Jerusalem Post
Yediot Aharonot
Yisrael Hayom


The Jerusalem Post cautions voters regarding irresponsible and misleading statements by former senior military commanders intending to enter politics, and notes: “Fast-tracking star officers to political prominence – and then basking in their military glory – seems a requisite for parties in our arena.” The editor asserts: “Former top brass superciliously expound, endlessly opine and applaud the commanding preeminence of their analysis and prescience, and concludes: “It is time the electorate adopts the motto of caveat emptor – buyer beware.”
Haaretz calls on Israeli Arabs to “go vote and create an alternative to the government that excludes you,” and adds: “Israeli Arabs, who suffer from institutionalized exclusion, must understand that the most effective way to combat discrimination is by voting for parties that represent them.”  
Yediot Aharonot warns that “Israel could pay a price for Netanyahu’s Congress speech,” and is concerned that the invitation coupled with Obama’s refusal to meet with Netanyahu could intensify the polarity between the Republican’s and the Democrat’s towards Israel. The author states that if the speech is effective in getting Netanyahu reelected, “He may find an even more hostile and critical president in the White House who will not want to see him until the end of his term,” and asserts: “Without America’s support, Israel will be unable to deal with the European and Palestinian challenges closing in on the Jewish state.”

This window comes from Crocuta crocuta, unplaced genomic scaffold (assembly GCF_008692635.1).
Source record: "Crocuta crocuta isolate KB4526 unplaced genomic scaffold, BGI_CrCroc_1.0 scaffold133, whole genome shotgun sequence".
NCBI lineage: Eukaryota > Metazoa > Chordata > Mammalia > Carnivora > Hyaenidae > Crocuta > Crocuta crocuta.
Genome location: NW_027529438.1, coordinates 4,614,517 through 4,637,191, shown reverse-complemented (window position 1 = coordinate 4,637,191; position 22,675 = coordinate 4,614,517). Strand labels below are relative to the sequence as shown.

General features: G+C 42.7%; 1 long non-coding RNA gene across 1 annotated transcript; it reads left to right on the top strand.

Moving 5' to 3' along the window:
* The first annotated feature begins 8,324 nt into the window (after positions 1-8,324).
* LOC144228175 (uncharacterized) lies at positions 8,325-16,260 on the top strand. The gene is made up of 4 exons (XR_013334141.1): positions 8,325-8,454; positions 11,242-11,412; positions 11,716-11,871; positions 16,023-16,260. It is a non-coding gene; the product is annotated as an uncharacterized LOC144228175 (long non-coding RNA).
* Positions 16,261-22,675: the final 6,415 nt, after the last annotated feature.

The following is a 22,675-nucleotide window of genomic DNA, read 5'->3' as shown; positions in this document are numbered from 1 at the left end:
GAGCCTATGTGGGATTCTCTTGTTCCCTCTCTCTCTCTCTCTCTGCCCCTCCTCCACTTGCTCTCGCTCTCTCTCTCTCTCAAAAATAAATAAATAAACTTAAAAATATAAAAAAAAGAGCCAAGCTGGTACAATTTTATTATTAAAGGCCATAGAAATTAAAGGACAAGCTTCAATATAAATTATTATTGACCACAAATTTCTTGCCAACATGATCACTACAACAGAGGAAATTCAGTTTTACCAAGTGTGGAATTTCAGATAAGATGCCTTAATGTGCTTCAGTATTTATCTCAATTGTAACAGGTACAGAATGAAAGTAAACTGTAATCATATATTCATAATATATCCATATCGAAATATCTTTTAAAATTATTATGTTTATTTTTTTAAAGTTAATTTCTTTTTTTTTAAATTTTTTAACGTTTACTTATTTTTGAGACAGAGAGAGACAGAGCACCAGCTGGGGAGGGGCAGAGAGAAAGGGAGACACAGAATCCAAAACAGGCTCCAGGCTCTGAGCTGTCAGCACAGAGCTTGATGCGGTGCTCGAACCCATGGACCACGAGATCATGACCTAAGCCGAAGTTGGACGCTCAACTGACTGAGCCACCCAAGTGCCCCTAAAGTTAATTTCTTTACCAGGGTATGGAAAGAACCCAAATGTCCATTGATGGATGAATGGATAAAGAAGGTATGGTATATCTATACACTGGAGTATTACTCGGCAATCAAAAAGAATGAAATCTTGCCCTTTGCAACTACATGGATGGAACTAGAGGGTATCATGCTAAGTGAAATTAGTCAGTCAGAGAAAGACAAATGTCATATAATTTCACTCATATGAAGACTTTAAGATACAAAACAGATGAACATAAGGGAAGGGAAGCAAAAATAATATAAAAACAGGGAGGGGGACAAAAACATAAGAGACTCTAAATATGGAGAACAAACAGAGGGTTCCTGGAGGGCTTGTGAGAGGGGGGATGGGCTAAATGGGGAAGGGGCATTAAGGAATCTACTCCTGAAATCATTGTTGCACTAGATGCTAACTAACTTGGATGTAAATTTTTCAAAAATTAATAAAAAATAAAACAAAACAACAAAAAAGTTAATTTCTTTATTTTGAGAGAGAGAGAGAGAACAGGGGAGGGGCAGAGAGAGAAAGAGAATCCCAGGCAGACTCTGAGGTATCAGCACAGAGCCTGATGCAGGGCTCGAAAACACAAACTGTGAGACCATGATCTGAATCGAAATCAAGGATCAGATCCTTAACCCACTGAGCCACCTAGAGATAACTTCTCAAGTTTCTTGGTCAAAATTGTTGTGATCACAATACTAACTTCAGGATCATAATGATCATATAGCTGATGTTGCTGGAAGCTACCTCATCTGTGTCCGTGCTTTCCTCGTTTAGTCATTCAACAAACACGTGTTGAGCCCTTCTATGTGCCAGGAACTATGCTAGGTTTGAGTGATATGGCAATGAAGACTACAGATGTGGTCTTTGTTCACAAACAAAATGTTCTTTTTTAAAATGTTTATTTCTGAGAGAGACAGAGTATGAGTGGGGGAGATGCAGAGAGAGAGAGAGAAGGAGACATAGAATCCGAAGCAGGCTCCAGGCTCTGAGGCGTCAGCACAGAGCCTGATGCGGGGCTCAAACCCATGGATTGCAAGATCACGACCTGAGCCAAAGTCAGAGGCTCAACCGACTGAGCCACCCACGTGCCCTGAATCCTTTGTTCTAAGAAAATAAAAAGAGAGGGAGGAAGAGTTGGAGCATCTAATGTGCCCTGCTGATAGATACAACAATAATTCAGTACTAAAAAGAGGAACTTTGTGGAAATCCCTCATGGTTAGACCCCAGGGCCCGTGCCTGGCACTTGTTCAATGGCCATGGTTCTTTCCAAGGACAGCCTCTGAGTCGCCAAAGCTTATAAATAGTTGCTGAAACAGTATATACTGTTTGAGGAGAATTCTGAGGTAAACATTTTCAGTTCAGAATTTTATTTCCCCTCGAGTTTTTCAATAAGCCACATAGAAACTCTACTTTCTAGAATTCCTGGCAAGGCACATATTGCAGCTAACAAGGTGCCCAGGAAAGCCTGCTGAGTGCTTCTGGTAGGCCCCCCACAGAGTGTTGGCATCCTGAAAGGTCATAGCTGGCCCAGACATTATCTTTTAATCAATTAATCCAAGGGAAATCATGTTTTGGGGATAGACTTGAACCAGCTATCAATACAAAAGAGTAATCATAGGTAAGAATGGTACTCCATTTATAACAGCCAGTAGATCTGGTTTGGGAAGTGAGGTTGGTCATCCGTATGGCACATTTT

Yisrael Hayom comments on the disintegration of Yemen, a fact signifying, according to the author, “Another Obama failure.” The author notes that “The Yemen chaos is an unpleasant message to the new king of Saudi Arabia, who sees how yet again under Obama Washington is unable to protect its allies, while Iran continues to plant its flag in more Arab countries, and despite the supposed pressure continues to grow stronger,” and, asks: “Is it any wonder that Congress is worried about the results of the talks on Iran’s nuclear program?”
Globes notes several reasons for the “remarkably rapid decline of Europe in recent years,” and believes that there is little hope for a solution: “Even if the causes of decline were understood, there is no indication of the will to confront them, which would require not only drastic revision of the European welfare state model, but the willingness to demand that immigrants follow the laws and customs of the host countries or be expelled.” The editor believes that what this means for Israel is that “the pivot to Asia must continue and be strengthened.” 
[Eytan Gilboa, Boaz Bismuth and Norman Bailey wrote today’s articles in Yediot Aharonot, Yisrael Hayom and Globes, respectively.]